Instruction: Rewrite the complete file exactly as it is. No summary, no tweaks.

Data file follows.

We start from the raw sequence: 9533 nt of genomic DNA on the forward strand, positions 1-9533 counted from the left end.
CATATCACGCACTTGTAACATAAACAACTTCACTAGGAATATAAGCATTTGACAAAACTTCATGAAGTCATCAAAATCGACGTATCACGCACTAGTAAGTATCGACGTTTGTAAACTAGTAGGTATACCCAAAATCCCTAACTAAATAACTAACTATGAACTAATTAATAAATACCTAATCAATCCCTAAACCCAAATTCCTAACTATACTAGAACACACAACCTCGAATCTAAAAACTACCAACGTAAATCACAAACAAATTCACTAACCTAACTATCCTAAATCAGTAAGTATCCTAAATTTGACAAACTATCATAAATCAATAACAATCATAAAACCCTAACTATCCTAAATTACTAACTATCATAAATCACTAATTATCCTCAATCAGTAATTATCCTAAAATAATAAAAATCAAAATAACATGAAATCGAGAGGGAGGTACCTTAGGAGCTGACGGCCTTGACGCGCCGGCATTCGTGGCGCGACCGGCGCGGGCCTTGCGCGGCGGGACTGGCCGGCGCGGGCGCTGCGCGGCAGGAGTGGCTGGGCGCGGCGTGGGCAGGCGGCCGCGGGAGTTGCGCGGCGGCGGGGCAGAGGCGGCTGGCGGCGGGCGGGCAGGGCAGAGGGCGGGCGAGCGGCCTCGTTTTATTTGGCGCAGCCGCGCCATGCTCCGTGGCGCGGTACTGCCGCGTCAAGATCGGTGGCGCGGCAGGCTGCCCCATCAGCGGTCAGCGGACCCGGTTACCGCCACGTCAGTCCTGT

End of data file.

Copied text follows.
We start from the raw sequence: 9533 nt of genomic DNA on the forward strand, positions 1-9533 counted from the left end.
CATATCACGCACTTGTAACATAAACAACTTCACTAGGAATATAAGCATTTGACAAAACTTCATGAAGTCATCAAAATCGACGTATCACGCACTAGTAAGTATCGACGTTTGTAAACTAGTAGGTATACCCAAAATCCCTAACTAAATAACTAACTATGAACTAATTAATAAATACCTAATCAATCCCTAAACCCAAATTCCTAACTATACTAGAACACACAACCTCGAATCTAAAAACTACCAACGTAAATCACAAACAAATTCACTAACCTAACTATCCTAAATCAGTAAGTATCCTAAATTTGACAAACTATCATAAATCAATAACAATCATAAAACCCTAACTATCCTAAATTACTAACTATCATAAATCACTAATTATCCTCAATCAGTAATTATCCTAAAATAATAAAAATCAAAATAACATGAAATCGAGAGGGAGGTACCTTAGGAGCTGACGGCCTTGACGCGCCGGCATTCGTGGCGCGACCGGCGCGGGCCTTGCGCGGCGGGACTGGCCGGCGCGGGCGCTGCGCGGCAGGAGTGGCTGGGCGCGGCGTGGGCAGGCGGCCGCGGGAGTTGCGCGGCGGCGGGGCAGAGGCGGCTGGCGGCGGGCGGGCAGGGCAGAGGGCGGGCGAGCGGCCTCGTTTTATTTGGCGCAGCCGCGCCATGCTCCGTGGCGCGGTACTGCCGCGTCAAGATCGGTGGCGCGGCAGGCTGCCCCATCAGCGGTCAGCGGACCCGGTTACCGCCACGTCAGTCCTGT